Those of us who prefer to target trout are getting pretty excited, as we know that Spring means we will catch our largest and heaviest trout of the year. Speckled trout have one thing (well, two things) on their mind when the water starts warming: Eat, and Spawn.
Water temps in the Wando last Sunday were around 56F, so still a little cold, but they are rising fast. As I write, the water temp is nearing 60F and any time now the topwater bite will kick in fierce. This is from past experience. When the water gets in the low 60’s, this brings the return of large schools of baitfish. By watching my Humminbird fish finder, we could see these schools coming in waves suspended about 10 feet down. There was also evidence of bait on the surface, and even a few fish strikes. If there are no mullet around, the topwater bite will be very slow. Soon, they will be everywhere, and thus the trout (and redfish) will be focused on this easy meal.
This day, the trout bite ranged from the familiar *tick* to a barely perceptible pick-up. The larger the trout, the lighter the bite (this is often the case)
I began the day throwing the Pearl MinnowZ that I was using last trip in the Cooper, and I fished it pretty much all day with success. I did eventually break it off on some deep structure doing some experimenting. I replaced it with a BadShad color MinnowZ and got a memorable bite from a large redfish.
This fish hit like a freight train right in the middle of a group of pilings. The feeling coming down the line let me know it had wrapped around a piling. I’ve learned from experience that the best thing to do in this case is to open the bail. The lack of resistance calms the fish and it will often stop running. I ran the trolling motor so that I could free the line. Reeling in, I discovered it had wrapped around another piling! I opened the bail and got it free. Next, I was able to steer it around the remaining pilings, then headed for deep water. This pretty red fought hard and only after landing it did I discover its “Nemo Fin”.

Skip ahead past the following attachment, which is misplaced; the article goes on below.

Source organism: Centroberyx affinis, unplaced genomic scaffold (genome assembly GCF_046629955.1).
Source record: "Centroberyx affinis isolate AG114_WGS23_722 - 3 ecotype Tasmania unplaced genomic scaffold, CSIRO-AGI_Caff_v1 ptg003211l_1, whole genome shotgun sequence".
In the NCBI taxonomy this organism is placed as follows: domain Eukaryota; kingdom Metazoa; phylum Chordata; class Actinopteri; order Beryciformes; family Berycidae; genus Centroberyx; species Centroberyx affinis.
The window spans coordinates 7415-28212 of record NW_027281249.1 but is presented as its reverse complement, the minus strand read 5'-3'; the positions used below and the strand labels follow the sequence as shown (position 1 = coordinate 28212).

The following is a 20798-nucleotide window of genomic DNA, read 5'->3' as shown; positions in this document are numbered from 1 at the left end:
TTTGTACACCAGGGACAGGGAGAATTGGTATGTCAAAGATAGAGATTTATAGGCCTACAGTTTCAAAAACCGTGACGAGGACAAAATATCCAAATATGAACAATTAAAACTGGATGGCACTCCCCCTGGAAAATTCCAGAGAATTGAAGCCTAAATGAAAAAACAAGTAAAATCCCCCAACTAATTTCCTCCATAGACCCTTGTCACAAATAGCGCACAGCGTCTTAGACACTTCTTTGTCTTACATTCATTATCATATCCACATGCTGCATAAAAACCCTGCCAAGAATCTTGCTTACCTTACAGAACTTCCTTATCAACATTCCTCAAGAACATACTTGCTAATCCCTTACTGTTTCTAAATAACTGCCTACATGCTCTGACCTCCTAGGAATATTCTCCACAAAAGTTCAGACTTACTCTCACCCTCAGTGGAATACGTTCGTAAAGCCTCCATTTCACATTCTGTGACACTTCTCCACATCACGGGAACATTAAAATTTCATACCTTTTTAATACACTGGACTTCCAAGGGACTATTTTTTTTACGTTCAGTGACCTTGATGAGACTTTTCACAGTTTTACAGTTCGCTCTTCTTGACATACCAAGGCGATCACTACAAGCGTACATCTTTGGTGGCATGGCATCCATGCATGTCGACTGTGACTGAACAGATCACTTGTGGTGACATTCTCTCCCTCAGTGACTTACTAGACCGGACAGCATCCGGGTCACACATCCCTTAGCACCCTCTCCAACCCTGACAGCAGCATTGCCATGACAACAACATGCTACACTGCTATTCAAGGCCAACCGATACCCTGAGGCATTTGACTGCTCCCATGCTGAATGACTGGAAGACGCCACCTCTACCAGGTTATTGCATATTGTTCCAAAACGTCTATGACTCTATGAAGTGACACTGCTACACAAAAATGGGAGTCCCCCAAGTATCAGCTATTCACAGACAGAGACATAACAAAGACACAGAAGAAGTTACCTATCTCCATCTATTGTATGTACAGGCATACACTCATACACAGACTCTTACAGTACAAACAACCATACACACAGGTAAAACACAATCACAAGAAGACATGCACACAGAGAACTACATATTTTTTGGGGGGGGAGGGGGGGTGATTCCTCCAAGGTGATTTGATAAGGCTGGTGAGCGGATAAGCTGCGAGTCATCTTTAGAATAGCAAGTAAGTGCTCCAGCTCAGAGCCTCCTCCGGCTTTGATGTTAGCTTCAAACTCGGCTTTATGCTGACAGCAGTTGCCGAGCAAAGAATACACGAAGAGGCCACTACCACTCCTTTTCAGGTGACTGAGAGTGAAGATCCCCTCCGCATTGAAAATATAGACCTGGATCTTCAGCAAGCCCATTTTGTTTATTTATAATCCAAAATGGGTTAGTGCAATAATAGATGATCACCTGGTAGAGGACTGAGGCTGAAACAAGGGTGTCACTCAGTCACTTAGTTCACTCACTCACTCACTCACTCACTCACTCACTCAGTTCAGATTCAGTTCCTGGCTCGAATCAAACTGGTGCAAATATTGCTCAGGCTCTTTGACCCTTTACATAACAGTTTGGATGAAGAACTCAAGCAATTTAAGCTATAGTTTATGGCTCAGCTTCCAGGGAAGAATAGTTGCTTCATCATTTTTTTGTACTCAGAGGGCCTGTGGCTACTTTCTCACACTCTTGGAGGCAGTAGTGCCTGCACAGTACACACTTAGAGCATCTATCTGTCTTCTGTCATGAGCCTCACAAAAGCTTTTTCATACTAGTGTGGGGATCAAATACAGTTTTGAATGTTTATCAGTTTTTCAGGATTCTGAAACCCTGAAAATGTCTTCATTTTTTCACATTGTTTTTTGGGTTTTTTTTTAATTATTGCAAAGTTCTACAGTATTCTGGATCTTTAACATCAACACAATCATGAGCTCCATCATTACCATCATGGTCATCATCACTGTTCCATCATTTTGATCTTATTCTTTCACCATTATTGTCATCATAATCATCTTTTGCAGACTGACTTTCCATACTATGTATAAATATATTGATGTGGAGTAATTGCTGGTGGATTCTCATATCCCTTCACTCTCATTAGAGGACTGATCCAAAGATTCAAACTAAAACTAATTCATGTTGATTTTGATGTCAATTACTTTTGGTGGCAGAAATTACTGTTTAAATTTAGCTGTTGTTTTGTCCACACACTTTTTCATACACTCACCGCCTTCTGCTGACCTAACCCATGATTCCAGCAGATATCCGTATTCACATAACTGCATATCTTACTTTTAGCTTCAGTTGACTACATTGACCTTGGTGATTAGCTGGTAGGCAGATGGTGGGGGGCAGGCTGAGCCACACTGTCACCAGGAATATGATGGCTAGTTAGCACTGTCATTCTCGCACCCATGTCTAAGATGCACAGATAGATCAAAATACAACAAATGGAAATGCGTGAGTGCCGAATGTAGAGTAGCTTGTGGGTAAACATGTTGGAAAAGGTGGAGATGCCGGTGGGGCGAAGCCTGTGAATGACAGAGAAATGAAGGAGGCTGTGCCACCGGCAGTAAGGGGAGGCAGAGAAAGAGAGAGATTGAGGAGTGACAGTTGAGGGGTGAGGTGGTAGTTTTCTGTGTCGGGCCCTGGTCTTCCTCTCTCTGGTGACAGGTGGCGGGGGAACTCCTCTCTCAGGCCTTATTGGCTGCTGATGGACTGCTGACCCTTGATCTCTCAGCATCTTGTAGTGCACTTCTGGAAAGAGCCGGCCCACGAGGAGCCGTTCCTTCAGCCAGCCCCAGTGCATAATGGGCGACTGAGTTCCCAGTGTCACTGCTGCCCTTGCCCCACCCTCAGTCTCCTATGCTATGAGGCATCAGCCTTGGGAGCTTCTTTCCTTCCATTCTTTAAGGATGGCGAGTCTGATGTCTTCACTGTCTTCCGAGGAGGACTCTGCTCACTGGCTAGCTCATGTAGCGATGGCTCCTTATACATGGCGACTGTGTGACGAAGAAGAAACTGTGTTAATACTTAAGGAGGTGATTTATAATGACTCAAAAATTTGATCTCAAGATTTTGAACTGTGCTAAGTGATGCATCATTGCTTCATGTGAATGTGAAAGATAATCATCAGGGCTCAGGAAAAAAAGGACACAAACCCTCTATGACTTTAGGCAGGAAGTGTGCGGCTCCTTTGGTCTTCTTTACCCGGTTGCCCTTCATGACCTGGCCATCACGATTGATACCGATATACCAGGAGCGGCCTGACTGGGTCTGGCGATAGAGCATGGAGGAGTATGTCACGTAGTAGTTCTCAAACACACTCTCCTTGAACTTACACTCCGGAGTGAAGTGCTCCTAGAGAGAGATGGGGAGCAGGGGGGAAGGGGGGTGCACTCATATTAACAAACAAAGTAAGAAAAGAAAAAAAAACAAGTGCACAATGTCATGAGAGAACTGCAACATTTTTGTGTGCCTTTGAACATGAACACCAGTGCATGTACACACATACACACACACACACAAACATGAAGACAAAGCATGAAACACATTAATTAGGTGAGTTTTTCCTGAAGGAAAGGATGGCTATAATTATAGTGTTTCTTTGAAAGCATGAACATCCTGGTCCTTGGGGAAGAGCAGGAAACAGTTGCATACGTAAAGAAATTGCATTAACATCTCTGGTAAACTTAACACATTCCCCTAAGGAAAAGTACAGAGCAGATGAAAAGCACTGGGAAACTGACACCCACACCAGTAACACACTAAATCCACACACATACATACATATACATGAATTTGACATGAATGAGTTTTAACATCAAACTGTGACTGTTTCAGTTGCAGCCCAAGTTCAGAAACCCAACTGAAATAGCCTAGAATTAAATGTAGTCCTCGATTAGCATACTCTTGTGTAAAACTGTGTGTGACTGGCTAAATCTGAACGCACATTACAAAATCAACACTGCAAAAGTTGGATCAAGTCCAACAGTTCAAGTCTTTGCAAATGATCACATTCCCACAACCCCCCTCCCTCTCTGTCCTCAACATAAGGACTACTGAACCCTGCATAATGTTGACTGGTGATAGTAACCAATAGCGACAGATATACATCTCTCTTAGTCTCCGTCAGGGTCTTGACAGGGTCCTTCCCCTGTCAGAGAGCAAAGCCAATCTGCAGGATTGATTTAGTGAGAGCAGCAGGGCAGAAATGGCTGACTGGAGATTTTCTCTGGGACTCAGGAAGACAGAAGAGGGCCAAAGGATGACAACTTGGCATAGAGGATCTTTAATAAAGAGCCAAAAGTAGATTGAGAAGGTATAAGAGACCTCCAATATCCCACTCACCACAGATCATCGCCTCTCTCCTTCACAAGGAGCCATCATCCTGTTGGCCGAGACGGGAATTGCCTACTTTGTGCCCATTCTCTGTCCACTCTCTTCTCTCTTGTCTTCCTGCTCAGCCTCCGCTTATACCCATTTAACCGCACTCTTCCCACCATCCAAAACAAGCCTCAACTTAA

A couple quick pics and released. A great way to end the day.
Totals for the day, about 16 trout to 19.5″, two reds to 28.5″, and one flounder at 14″. My first slam of the year 🙂
A note about spring time trout: These trout will be fat with eggs, and the gators will all be females. Please consider releasing them to spawn. Wetting your hands before landing them will help protect their slime. I release all trout over 20″ as a personal upper-slot limit, and on top of that will only keep 2 or 3 for a meal to eat fresh.
It’s time to stock up on your tackle! The best value in Trout Eye jigs is to buy direct from us in bulk. We also have a limited selection of Z-Man soft plastics in colors and profiles that we recommend and fish with ourselves. Click on our Store link above. Grab a hand-towel while you’re at it. It’s a great accessory. Thanks.